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Devos from Israel: Question with No Answer

Written by Emily and Kevin Kusunoki, Ministry Residents

Below is a post lifted from Emily and Kevin’s travel blog from their time together in Israel. Enjoy!

There is a big debate in Israel, and it centers around the question of where Christ died. Where was his tomb? And where did the Cross stand as he died on it? There are two possible answers to this question: the first was talked about in an earlier post, but the second is called the Garden Tomb.

Now, there is archeological evidence that points to the Holy Sepulcher being the actual place of Jesus’s death, but the Garden Tomb is much more appealing with its peaceful atmosphere and springing garden life. My group sat in this garden today with possibly the best guide in the whole world. He was sweet and teary-eyed as he walked through the final three days of Jesus’s life with us, as if he were hearing it for the first time. He spoke to us as a humble old man who had moved to Israel from Texas in order to minister to people from the tomb. As he spoke, birds rang out from olive branches and flowers blew into our hair in the wind. There was also the sweet sound of hymns being sung throughout the garden, and all in different languages! Groups of Cantonese speakers, Hebrew speakers, and even more English groups. I couldn’t help but wonder, is this what it will be like to worship in heaven?IMG_1427

Though we toured more than the Garden Tomb alone (since every day is so packed we’re near collapsing by dinner), I want to focus on this part of the day especially. It was such a moment of peace and devotion that I’d been craving from the Holy Land. Personally, I don’t believe the Garden Tomb is the place of Christ’s actual burial, mostly because Chris (our guide who is also an archeologist) told us the cave has evidence of being much older than the death of Christ, and that it was not a new tomb when he died, or unused. Still, the Spirit was definitely in that place. It was in the hearts of those hungry for a spiritual connection and awareness of the one who died for them. The one who loved them to actual death. FullSizeRender 14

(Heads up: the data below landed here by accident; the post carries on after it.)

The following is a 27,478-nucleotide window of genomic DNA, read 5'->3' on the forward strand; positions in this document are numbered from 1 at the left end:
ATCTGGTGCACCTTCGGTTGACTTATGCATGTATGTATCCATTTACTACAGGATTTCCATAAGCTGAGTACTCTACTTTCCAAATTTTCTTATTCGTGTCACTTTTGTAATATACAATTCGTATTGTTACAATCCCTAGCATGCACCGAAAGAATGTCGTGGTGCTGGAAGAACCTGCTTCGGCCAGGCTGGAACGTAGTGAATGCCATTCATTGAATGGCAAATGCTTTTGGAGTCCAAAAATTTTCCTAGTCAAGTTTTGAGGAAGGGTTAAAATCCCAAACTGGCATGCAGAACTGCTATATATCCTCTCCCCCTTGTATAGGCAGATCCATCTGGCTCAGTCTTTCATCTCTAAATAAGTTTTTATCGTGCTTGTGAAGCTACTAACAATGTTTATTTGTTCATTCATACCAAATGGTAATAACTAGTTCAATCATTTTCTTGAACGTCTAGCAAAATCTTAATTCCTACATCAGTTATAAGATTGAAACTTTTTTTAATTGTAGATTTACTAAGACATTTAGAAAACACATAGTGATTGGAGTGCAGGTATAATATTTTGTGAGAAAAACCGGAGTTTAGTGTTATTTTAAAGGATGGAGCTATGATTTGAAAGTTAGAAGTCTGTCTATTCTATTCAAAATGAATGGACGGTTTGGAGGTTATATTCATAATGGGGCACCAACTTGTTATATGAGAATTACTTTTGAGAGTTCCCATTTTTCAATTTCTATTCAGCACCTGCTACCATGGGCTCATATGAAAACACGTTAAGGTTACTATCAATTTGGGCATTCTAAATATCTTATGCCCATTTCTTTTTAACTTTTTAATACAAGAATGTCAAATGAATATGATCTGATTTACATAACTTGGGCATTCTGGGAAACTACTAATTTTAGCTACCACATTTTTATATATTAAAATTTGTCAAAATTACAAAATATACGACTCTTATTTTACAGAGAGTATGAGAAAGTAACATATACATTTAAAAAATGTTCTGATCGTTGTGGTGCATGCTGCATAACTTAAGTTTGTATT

After touring the empty tomb, we took communion at the far left of the garden. We sang How Great Thou Art as we passed small pieces of crackers and tiny cups of grape juice around, making sure to serve one another purposefully. Dr. Bramer even threw in a tiny speech, talking about the believers’ unity in Christ no matter where he died or where he rose again. In a culture that puts so much emphasis on subjective truth, it was nice to sit in a place of confusion but be completely at peace. To rest in a community that willingly wants to care for you is the missing piece of our hearts we constantly seek on social media or in fruitless relationships. To be at peace in the unknown is to have faith, but to do so surrounded by community is to be blessed beyond belief.FullSizeRender 13

Thus, the Garden Tomb may not have a connection to the physical death of Christ, but it definitely had a connection to the Risen King. There is an international church that meets every day under those trees and around that tomb, and the evidence of their devotion is tangible in the very sweetness of the breeze.

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